Homeowners here still paying more for mortgages than other countries in euro area
Homeowners here continue to pay more than the typical cost for a mortgage in the other countries in the euro area.
A lack of competition in the banking market has been blamed.
New figures from the Central Bank show that home buyers paid an average interest rate on new mortgages agreed in October of 3.06pc, compared with an EU average of 1.77pc.
The regulator had originally put out a figure of 3.14pc for the average new mortgage rate in October.
When questioned by this publication, it admitted this was an error.
“That [3.14pc] figure is incorrect and will be corrected. It should be 3.06pc instead of 3.14pc,” the Central Bank.
The average interest rate in September was 3.08pc, which means that rates have gone down ever so slightly.
Last month European Central Bank president Mario Draghi, speaking in Dublin, blamed a “quasi-monopoly” among banks here for the high rates. AIB and Bank of Ireland dominate the market.
Calculations based on the Central Bank mean a typical new buyer is paying almost €157 more for their mortgage each month compared with the average in the Eurozone.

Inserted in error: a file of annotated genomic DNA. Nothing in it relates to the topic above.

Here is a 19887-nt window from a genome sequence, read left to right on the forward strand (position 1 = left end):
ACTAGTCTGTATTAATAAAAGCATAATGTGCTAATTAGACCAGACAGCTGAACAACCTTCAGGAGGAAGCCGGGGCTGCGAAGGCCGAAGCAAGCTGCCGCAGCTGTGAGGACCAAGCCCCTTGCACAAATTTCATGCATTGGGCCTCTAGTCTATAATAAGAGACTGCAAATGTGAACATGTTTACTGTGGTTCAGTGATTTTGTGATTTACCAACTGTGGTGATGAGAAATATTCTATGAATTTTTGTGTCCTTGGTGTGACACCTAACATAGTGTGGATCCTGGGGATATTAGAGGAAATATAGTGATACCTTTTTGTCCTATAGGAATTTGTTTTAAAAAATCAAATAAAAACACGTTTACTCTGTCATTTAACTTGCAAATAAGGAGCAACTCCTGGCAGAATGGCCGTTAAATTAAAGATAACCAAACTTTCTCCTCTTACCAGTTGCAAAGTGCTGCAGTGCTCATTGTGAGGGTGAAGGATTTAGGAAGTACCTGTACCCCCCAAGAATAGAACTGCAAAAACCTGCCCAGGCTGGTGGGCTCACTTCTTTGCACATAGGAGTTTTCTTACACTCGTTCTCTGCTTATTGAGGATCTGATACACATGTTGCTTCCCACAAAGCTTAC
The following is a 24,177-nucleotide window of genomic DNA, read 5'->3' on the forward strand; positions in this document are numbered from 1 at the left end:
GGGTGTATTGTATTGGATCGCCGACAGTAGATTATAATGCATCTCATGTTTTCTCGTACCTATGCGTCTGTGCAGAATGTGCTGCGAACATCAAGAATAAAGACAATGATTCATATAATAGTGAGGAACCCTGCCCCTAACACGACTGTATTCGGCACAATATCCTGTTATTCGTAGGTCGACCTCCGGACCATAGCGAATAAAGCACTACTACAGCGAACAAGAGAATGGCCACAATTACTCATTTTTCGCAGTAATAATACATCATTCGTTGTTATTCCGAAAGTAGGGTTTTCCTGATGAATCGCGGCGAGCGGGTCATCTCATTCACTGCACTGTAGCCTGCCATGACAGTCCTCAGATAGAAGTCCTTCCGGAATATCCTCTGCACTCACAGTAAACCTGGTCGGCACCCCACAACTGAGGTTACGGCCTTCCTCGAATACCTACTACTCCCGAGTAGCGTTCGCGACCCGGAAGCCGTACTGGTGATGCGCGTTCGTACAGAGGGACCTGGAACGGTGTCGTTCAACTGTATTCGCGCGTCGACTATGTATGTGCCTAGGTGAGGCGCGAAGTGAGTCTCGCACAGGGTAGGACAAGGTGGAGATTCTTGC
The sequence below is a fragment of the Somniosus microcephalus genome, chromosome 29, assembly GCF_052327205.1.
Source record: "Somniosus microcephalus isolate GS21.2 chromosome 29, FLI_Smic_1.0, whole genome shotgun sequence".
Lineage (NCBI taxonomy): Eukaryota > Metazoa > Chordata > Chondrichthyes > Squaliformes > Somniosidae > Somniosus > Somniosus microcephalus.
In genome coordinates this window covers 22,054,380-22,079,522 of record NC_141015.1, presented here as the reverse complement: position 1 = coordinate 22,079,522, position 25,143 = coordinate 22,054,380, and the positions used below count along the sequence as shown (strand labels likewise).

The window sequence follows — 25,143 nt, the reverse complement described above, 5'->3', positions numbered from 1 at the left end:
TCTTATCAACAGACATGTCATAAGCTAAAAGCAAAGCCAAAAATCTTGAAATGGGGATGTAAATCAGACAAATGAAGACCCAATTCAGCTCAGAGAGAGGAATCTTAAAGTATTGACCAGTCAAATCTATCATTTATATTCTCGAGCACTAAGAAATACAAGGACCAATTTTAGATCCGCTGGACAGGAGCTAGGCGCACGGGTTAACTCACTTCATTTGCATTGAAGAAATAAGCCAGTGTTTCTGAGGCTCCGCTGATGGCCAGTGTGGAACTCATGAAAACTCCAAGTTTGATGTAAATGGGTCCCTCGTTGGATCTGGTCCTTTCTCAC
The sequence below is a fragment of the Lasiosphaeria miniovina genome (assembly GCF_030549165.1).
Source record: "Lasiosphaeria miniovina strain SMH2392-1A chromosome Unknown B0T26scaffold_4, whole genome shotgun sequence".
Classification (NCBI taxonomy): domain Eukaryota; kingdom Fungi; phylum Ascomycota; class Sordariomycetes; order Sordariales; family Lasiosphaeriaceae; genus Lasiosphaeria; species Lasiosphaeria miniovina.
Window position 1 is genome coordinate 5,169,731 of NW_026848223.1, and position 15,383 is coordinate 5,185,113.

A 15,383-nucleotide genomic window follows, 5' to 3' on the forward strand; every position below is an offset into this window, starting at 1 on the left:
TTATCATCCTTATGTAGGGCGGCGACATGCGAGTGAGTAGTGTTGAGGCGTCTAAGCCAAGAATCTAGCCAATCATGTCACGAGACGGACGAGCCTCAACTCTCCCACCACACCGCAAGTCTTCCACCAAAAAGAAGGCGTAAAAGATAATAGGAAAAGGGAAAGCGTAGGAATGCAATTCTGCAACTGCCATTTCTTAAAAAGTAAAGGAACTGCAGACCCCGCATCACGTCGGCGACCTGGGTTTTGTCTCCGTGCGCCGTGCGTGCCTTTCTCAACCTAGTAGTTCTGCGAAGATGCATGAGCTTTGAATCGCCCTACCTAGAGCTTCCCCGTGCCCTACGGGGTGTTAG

Over a year this works out at almost €1,900 a year more being paid here by a typical new borrower than in the rest of the euro currency area, according to calculations by price comparison site Bonker.ie.
The latest mortgage cost figures come as Fianna Fáil representatives met with Central Bank officials to discuss ways to tighten rules for variable mortgage interest rates, as part of a new Confidence and Supply deal with Fine Gael.
The party is now demanding new laws to limit hikes to variable mortgage rates be introduced in return for propping up Taoiseach Leo Varadkar's Government.
The Central Bank previously said that interest rates are “subject to existing contracts and contract law”. It also said it was concerned about the Central Bank's statutory functions to “encompass the regulation of competition”
It is understood the Central Bank may be more open to new rules if the Dáil defines the actual cap on mortgage rates or clearly set out a methodology under which a cap could be deciphered.
A revised bill will also seek to clampdown on cash back offers which some banks use to attract first-time buyers on the grounds that such deals camouflage higher rates.
Fianna Fáil’s finance spokesman Michael McGrath confirmed to the Irish Independent that tackling mortgages is a key priority for the party in the year ahead.